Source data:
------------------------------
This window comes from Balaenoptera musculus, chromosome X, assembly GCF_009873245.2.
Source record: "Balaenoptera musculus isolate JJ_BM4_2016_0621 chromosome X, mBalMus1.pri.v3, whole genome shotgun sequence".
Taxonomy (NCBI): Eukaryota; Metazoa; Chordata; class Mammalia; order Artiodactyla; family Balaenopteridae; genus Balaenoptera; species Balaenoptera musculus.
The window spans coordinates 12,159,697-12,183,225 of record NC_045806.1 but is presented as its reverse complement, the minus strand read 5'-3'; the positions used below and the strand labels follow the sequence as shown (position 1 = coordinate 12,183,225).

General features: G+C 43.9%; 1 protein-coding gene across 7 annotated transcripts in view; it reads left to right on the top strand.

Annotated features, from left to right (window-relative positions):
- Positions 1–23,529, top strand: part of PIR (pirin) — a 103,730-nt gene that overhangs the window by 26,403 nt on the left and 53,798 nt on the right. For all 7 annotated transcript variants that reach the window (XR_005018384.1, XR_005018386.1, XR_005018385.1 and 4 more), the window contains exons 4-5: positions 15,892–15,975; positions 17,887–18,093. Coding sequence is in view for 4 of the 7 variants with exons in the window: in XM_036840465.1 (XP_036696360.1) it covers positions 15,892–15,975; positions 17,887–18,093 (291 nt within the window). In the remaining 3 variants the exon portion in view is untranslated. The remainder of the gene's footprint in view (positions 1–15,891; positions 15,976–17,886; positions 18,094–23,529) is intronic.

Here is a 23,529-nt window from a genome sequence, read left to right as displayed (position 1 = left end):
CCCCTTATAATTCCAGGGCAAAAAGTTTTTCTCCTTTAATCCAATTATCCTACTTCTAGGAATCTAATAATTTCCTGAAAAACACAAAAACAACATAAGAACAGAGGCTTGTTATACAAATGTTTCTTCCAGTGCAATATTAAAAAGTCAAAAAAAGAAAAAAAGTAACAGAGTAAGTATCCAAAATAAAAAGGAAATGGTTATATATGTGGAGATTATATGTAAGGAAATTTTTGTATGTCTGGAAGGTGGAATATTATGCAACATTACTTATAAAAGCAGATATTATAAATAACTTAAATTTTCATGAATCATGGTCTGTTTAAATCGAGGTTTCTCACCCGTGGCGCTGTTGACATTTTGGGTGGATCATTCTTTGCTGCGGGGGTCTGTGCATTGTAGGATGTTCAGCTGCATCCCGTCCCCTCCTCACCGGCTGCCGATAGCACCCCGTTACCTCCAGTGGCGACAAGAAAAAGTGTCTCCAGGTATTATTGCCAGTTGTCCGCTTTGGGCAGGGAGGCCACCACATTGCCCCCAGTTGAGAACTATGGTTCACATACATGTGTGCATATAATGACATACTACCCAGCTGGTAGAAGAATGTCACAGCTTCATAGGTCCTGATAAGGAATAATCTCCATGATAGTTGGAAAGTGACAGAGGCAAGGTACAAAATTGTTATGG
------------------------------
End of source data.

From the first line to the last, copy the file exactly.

This window comes from Balaenoptera musculus, chromosome X, assembly GCF_009873245.2.
Source record: "Balaenoptera musculus isolate JJ_BM4_2016_0621 chromosome X, mBalMus1.pri.v3, whole genome shotgun sequence".
Taxonomy (NCBI): Eukaryota; Metazoa; Chordata; class Mammalia; order Artiodactyla; family Balaenopteridae; genus Balaenoptera; species Balaenoptera musculus.
The window spans coordinates 12,159,697-12,183,225 of record NC_045806.1 but is presented as its reverse complement, the minus strand read 5'-3'; the positions used below and the strand labels follow the sequence as shown (position 1 = coordinate 12,183,225).

General features: G+C 43.9%; 1 protein-coding gene across 7 annotated transcripts in view; it reads left to right on the top strand.

Annotated features, from left to right (window-relative positions):
- Positions 1–23,529, top strand: part of PIR (pirin) — a 103,730-nt gene that overhangs the window by 26,403 nt on the left and 53,798 nt on the right. For all 7 annotated transcript variants that reach the window (XR_005018384.1, XR_005018386.1, XR_005018385.1 and 4 more), the window contains exons 4-5: positions 15,892–15,975; positions 17,887–18,093. Coding sequence is in view for 4 of the 7 variants with exons in the window: in XM_036840465.1 (XP_036696360.1) it covers positions 15,892–15,975; positions 17,887–18,093 (291 nt within the window). In the remaining 3 variants the exon portion in view is untranslated. The remainder of the gene's footprint in view (positions 1–15,891; positions 15,976–17,886; positions 18,094–23,529) is intronic.

Here is a 23,529-nt window from a genome sequence, read left to right as displayed (position 1 = left end):
CCCCTTATAATTCCAGGGCAAAAAGTTTTTCTCCTTTAATCCAATTATCCTACTTCTAGGAATCTAATAATTTCCTGAAAAACACAAAAACAACATAAGAACAGAGGCTTGTTATACAAATGTTTCTTCCAGTGCAATATTAAAAAGTCAAAAAAAGAAAAAAAGTAACAGAGTAAGTATCCAAAATAAAAAGGAAATGGTTATATATGTGGAGATTATATGTAAGGAAATTTTTGTATGTCTGGAAGGTGGAATATTATGCAACATTACTTATAAAAGCAGATATTATAAATAACTTAAATTTTCATGAATCATGGTCTGTTTAAATCGAGGTTTCTCACCCGTGGCGCTGTTGACATTTTGGGTGGATCATTCTTTGCTGCGGGGGTCTGTGCATTGTAGGATGTTCAGCTGCATCCCGTCCCCTCCTCACCGGCTGCCGATAGCACCCCGTTACCTCCAGTGGCGACAAGAAAAAGTGTCTCCAGGTATTATTGCCAGTTGTCCGCTTTGGGCAGGGAGGCCACCACATTGCCCCCAGTTGAGAACTATGGTTCACATACATGTGTGCATATAATGACATACTACCCAGCTGGTAGAAGAATGTCACAGCTTCATAGGTCCTGATAAGGAATAATCTCCATGATAGTTGGAAAGTGACAGAGGCAAGGTACAAAATTGTTATGG